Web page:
Preventing Thrombophilia-Related Complications of Pregnancy

An Update

Shannon M Bates


Expert Rev Hematol. 2013;6(3):287-300. 

In This Article

The Thrombophilias

Thrombophilias are inherited or acquired disorders that are associated with increased risk of thrombosis. Inherited thrombophilias include deficiencies of antithrombin, protein C and protein S, as well as the factor V Leiden and the prothrombin G20210A mutations. While the inherited thrombophilias are generally associated with a propensity to VTE,[9] positivity for the presence of an APLA, an acquired thrombophilia, has been linked to arterial, as well as venous events.[27]

Factor V Leiden Mutation

The factor V Leiden mutation, the most common inherited thrombophilia, is a gain-of-function mutation in which there is impaired cleavage and inactivation of activated factor V (factor Va) resulting in resistance to the action of activated protein C.[28] Heterozygosity for this mutation is associated with a fivefold increased risk of VTE, while homozygotes have an approximately 50-fold increased risk.[29]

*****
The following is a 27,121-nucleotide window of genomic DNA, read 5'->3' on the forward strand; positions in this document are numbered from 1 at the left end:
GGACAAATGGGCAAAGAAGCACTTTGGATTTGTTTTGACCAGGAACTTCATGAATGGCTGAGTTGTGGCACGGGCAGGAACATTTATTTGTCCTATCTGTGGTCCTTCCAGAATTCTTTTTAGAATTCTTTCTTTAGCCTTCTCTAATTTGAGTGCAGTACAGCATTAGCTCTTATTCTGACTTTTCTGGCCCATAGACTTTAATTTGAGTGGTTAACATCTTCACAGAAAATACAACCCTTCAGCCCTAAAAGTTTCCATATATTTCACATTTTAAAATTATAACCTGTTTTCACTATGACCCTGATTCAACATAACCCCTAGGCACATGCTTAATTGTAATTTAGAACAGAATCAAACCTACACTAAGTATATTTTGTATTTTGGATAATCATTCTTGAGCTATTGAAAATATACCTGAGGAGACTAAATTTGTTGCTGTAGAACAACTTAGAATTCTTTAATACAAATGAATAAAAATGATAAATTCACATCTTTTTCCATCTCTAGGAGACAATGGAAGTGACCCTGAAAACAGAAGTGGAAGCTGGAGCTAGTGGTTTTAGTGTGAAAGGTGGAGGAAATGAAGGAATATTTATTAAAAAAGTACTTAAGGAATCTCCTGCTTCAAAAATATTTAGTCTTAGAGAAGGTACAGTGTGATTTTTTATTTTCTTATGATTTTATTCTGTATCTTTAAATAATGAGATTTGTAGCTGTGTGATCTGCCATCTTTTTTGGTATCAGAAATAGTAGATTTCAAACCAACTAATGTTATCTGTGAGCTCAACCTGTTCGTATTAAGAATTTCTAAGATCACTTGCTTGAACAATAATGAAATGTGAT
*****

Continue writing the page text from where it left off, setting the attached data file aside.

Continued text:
Prothrombin G20210A Mutation

The prothrombin G20210A mutation is another gain-of-function mutation in the 3' untranslated region of the prothrombin gene (position 20210) that results in increased amounts of plasma prothrombin.[30] The highest frequencies of the prothrombin gene mutation are seen in individuals of southern European descent (4%). Individuals heterozygous for this mutation have a two to three-fold increase in the risk of VTE.[29]

Antithrombin Deficiency

Antithrombin is a serine protease inhibitor that inhibits thrombin, activated factor Xa and several other activated clotting factors, thereby playing a central role in the control of coagulation.[31] Inherited antithrombin deficiency is relatively rare, occurring in approximately one in 2500 persons. In general, this is considered a high-risk thrombophilia. Homozygous deficiency is exceedingly uncommon, while heterozygous antithrombin deficiency is associated with a ten- to 25-fold increase in the risk of VTE.[31]

Protein S & Protein C Deficiency

Activated protein C, along with its cofactor, protein S, binds to and degrades activated factors V and VIII. Like antithrombin deficiency, deficiencies of these natural anticoagulants are also uncommon.[29]

Antiphospholipid Antibodies

APLAs are autoantibodies directed against phospholipid binding proteins.[27,32] Lupus anticoagulants (nonspecific inhibitors) and anticardiolipin antibodies (ACLA) are commonly the most assayed of these antibodies in clinical practice; however, some centers also test for anti-β2 glycoprotein 1 and other less common ALPAs.[27,33]